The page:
A CQC statement has said: ‘CCGs are being given at least four weeks advance notice that their area has been selected and GP practices in those areas will have at least two weeks’ notice of an inspection as opposed to the previous 48 hours, CQC reserve the right however to inspect unannounced at any time where a practice is identified as a risk.

As reported by Pulse, the Chief inspector of primary care Professor Steve Field has claimed that the change heralds a ‘new approach’ in the way the CQC works with GP practices, aiming to support them to raise standards.

Whilst a 2 week notice period is the CQC's 'official' position, find out more as to what happens in reality.



What is Intelligent Monitoring

Intelligent monitoring overview


What is Intelligent Monitoring

As part of the New model of regulation and inspection, the CQC recently published their Intelligent Monitoring dataset for GP practices across the country.
(Click here to see the CQC map)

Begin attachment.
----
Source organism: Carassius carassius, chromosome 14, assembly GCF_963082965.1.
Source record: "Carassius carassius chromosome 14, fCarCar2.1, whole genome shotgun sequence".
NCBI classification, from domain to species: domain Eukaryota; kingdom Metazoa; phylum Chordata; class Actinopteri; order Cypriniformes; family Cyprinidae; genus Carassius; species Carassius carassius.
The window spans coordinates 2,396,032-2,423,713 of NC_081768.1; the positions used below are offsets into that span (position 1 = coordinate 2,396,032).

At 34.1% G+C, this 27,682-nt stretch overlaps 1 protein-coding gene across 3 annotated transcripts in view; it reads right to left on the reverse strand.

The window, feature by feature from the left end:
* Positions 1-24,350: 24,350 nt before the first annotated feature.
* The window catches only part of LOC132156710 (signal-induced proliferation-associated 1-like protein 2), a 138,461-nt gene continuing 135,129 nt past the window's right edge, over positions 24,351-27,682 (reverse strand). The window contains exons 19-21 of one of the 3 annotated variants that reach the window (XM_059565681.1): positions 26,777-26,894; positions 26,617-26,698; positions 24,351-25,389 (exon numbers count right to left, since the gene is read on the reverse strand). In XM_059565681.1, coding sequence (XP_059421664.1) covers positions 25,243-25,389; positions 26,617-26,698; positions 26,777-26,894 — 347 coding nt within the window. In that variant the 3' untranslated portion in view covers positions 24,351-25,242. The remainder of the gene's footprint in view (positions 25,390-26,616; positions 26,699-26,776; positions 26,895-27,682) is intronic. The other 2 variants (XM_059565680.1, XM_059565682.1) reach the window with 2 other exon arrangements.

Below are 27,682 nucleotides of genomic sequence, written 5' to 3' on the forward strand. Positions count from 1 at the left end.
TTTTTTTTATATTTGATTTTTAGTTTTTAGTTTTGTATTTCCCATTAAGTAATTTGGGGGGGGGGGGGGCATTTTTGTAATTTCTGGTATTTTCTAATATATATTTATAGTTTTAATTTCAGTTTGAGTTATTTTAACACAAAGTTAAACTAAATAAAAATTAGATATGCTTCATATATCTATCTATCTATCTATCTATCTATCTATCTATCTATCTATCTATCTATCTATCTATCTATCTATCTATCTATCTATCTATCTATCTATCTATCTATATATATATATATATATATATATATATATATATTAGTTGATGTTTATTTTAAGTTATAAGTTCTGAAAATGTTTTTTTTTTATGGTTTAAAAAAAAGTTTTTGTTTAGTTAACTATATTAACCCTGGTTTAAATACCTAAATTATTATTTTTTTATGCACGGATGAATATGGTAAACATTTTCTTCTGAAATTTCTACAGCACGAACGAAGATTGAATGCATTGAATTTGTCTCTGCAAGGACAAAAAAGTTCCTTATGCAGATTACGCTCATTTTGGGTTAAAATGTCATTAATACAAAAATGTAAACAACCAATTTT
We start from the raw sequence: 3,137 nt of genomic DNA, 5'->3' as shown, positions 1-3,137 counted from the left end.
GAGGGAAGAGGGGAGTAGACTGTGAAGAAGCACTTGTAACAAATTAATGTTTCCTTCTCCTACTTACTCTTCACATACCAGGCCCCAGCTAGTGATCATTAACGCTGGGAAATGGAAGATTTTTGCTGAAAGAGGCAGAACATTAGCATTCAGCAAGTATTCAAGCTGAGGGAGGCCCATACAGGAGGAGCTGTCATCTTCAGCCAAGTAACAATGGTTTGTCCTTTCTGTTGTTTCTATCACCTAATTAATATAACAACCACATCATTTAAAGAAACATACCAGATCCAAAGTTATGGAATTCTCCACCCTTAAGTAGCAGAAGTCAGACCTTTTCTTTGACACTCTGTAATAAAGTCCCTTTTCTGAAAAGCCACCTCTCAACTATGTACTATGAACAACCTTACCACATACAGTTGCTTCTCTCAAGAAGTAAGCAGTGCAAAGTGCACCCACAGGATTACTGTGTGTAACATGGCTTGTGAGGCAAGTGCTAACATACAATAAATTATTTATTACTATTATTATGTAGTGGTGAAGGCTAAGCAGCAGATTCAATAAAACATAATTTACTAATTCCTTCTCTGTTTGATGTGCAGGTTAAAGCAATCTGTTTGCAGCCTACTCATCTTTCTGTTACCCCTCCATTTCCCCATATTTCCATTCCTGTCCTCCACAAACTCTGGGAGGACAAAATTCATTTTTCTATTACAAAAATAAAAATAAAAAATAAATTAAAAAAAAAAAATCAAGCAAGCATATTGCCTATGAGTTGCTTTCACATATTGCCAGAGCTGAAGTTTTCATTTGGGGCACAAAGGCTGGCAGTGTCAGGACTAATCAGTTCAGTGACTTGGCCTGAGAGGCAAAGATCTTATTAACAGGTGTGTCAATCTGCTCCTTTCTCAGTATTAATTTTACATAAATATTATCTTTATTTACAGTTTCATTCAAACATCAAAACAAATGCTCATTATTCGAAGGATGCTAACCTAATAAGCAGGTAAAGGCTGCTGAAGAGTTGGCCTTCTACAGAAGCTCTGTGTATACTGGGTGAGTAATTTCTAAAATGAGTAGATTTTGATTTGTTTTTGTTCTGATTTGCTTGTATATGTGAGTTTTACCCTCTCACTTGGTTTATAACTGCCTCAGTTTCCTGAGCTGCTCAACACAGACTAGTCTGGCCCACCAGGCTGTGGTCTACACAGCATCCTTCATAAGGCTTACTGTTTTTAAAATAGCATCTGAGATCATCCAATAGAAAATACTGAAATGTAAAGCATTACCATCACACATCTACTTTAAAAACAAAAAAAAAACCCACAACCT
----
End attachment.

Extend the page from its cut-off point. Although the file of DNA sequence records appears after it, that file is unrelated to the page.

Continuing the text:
The Intelligent Monitoring (IM) report pulls together information, available in the public domain e.g. QOF reports, Patient survey etc. to give the inspectors a clearer understanding of strengths/weakness of each provider, therefore allowing for targeted inspections visits.

Whilst the CQC are claiming that this part of their new inspection methodology, as far back as early 2009 they announced they would be compiling a risk profile on each service provider. “Practices identified as at high risk could expect to face a toughened-up inspection regime while low-risk practices might enjoy a lighter-touch approach.”

Editors Comments:

Whilst the CQC have set themselves targets to inspect all GP practices over the next two years it is common knowledge that they are somewhat behind in meeting these targets due to a shortage of inspectors. Targeted inspections is an efficient use of the CQC resources to prioritise when, where and who to inspect first.

Do remember that the intelligent monitoring data is nothing new. CQC has used Quality and Risk Profile (QRP) for each provider type over the last few years as an internal tool to monitor compliance; and the publication of the IM report is CQC's effort at transparency. (IM reports have been published for all healthcare sectors monitored by the CQC)

The final judgement of a practice is based on the inspection report and not the pre-inspection banding/risk rating etc. When CQC identifies a ‘risk’ or ‘elevated risk’, it does not necessarily mean that people using the practice are at risk, but where certain patients may be at risk.